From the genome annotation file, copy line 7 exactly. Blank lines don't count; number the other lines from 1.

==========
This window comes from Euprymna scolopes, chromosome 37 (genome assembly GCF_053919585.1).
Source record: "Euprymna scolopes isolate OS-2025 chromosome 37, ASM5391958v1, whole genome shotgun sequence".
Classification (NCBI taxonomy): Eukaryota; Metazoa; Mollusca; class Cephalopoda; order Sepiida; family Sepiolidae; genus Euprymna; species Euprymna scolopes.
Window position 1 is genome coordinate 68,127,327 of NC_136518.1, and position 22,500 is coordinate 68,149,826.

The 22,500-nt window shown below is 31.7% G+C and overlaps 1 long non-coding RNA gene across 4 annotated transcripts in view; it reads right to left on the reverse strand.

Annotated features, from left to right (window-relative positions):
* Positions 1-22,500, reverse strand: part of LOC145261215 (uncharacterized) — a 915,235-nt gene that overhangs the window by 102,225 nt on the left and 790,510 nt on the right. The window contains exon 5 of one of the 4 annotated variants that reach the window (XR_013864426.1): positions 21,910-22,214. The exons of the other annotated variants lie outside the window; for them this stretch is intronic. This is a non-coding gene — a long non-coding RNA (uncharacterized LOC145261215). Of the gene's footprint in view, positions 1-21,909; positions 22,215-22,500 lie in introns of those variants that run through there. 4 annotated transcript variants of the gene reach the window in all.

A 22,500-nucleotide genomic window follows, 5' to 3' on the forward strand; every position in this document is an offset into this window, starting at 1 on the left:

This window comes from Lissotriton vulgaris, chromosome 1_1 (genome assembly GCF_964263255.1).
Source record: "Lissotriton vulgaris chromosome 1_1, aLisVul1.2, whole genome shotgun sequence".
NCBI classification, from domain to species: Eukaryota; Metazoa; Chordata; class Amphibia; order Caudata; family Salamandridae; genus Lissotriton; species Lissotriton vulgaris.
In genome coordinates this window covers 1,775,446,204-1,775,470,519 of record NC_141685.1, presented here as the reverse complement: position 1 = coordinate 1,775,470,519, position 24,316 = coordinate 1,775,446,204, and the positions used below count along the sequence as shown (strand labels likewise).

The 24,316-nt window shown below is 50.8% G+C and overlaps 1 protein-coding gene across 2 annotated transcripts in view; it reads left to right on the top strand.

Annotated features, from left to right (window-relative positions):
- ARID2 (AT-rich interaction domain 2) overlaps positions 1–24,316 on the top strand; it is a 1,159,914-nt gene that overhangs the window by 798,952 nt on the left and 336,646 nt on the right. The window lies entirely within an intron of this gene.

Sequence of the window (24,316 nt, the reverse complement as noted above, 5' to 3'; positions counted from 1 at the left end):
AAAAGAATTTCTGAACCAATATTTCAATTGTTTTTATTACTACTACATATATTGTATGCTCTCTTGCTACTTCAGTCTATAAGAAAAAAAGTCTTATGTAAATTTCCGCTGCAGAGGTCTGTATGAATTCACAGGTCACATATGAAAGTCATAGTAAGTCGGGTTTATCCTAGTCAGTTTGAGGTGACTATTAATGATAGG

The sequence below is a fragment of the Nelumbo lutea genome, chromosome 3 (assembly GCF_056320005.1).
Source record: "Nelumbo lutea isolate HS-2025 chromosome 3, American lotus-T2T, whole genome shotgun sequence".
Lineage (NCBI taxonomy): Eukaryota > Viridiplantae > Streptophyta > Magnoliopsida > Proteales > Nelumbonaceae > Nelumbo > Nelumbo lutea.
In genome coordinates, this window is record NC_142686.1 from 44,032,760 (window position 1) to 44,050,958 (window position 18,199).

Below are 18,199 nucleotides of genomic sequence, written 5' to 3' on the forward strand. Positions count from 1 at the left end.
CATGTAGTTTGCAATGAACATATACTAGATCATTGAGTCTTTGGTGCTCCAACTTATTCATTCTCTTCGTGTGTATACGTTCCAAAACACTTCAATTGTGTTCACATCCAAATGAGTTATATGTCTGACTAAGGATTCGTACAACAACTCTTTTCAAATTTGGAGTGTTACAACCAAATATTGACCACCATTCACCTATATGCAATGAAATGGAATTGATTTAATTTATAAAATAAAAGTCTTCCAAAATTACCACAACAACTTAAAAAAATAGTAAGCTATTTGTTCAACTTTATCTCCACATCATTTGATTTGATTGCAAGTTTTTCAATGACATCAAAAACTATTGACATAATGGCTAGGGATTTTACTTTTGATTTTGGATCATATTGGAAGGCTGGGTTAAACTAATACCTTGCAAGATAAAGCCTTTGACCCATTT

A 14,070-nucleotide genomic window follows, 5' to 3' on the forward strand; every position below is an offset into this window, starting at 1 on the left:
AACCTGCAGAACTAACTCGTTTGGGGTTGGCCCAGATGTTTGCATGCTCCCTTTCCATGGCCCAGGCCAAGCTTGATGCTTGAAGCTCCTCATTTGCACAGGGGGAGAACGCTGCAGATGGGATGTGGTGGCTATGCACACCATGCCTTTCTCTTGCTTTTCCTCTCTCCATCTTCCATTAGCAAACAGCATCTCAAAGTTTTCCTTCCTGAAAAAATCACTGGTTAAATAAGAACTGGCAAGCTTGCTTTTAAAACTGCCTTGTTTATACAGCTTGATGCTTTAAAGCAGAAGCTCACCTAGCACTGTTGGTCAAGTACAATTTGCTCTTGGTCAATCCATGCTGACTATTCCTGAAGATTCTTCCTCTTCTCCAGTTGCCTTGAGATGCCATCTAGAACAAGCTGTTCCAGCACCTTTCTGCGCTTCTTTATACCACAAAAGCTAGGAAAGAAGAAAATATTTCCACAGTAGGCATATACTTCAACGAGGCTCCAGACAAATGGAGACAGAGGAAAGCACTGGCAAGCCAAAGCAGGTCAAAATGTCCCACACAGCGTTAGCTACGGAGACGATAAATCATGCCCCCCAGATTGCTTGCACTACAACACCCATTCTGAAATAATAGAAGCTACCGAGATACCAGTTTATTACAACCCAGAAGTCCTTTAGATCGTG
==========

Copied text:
* Positions 1-22,500, reverse strand: part of LOC145261215 (uncharacterized) — a 915,235-nt gene that overhangs the window by 102,225 nt on the left and 790,510 nt on the right. The window contains exon 5 of one of the 4 annotated variants that reach the window (XR_013864426.1): positions 21,910-22,214. The exons of the other annotated variants lie outside the window; for them this stretch is intronic. This is a non-coding gene — a long non-coding RNA (uncharacterized LOC145261215). Of the gene's footprint in view, positions 1-21,909; positions 22,215-22,500 lie in introns of those variants that run through there. 4 annotated transcript variants of the gene reach the window in all.